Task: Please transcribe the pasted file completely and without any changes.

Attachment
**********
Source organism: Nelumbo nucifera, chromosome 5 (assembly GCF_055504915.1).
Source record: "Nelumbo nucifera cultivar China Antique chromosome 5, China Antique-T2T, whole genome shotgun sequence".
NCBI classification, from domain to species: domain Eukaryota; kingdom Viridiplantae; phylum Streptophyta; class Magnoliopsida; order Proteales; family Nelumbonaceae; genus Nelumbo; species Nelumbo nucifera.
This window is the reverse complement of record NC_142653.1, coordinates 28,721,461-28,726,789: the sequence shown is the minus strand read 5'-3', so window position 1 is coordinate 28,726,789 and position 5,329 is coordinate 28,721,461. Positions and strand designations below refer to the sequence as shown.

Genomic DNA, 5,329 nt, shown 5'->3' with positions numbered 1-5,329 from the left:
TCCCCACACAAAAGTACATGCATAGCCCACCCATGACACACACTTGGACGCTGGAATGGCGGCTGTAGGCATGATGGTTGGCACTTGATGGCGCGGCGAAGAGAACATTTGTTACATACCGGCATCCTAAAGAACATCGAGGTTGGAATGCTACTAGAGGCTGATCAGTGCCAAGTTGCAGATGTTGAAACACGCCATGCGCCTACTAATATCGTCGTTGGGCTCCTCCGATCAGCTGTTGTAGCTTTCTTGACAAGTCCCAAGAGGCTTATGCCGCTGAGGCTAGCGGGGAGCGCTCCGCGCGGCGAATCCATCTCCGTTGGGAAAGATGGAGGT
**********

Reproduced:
Source organism: Nelumbo nucifera, chromosome 5 (assembly GCF_055504915.1).
Source record: "Nelumbo nucifera cultivar China Antique chromosome 5, China Antique-T2T, whole genome shotgun sequence".
NCBI classification, from domain to species: domain Eukaryota; kingdom Viridiplantae; phylum Streptophyta; class Magnoliopsida; order Proteales; family Nelumbonaceae; genus Nelumbo; species Nelumbo nucifera.
This window is the reverse complement of record NC_142653.1, coordinates 28,721,461-28,726,789: the sequence shown is the minus strand read 5'-3', so window position 1 is coordinate 28,726,789 and position 5,329 is coordinate 28,721,461. Positions and strand designations below refer to the sequence as shown.

Genomic DNA, 5,329 nt, shown 5'->3' with positions numbered 1-5,329 from the left:
TCCCCACACAAAAGTACATGCATAGCCCACCCATGACACACACTTGGACGCTGGAATGGCGGCTGTAGGCATGATGGTTGGCACTTGATGGCGCGGCGAAGAGAACATTTGTTACATACCGGCATCCTAAAGAACATCGAGGTTGGAATGCTACTAGAGGCTGATCAGTGCCAAGTTGCAGATGTTGAAACACGCCATGCGCCTACTAATATCGTCGTTGGGCTCCTCCGATCAGCTGTTGTAGCTTTCTTGACAAGTCCCAAGAGGCTTATGCCGCTGAGGCTAGCGGGGAGCGCTCCGCGCGGCGAATCCATCTCCGTTGGGAAAGATGGAGGT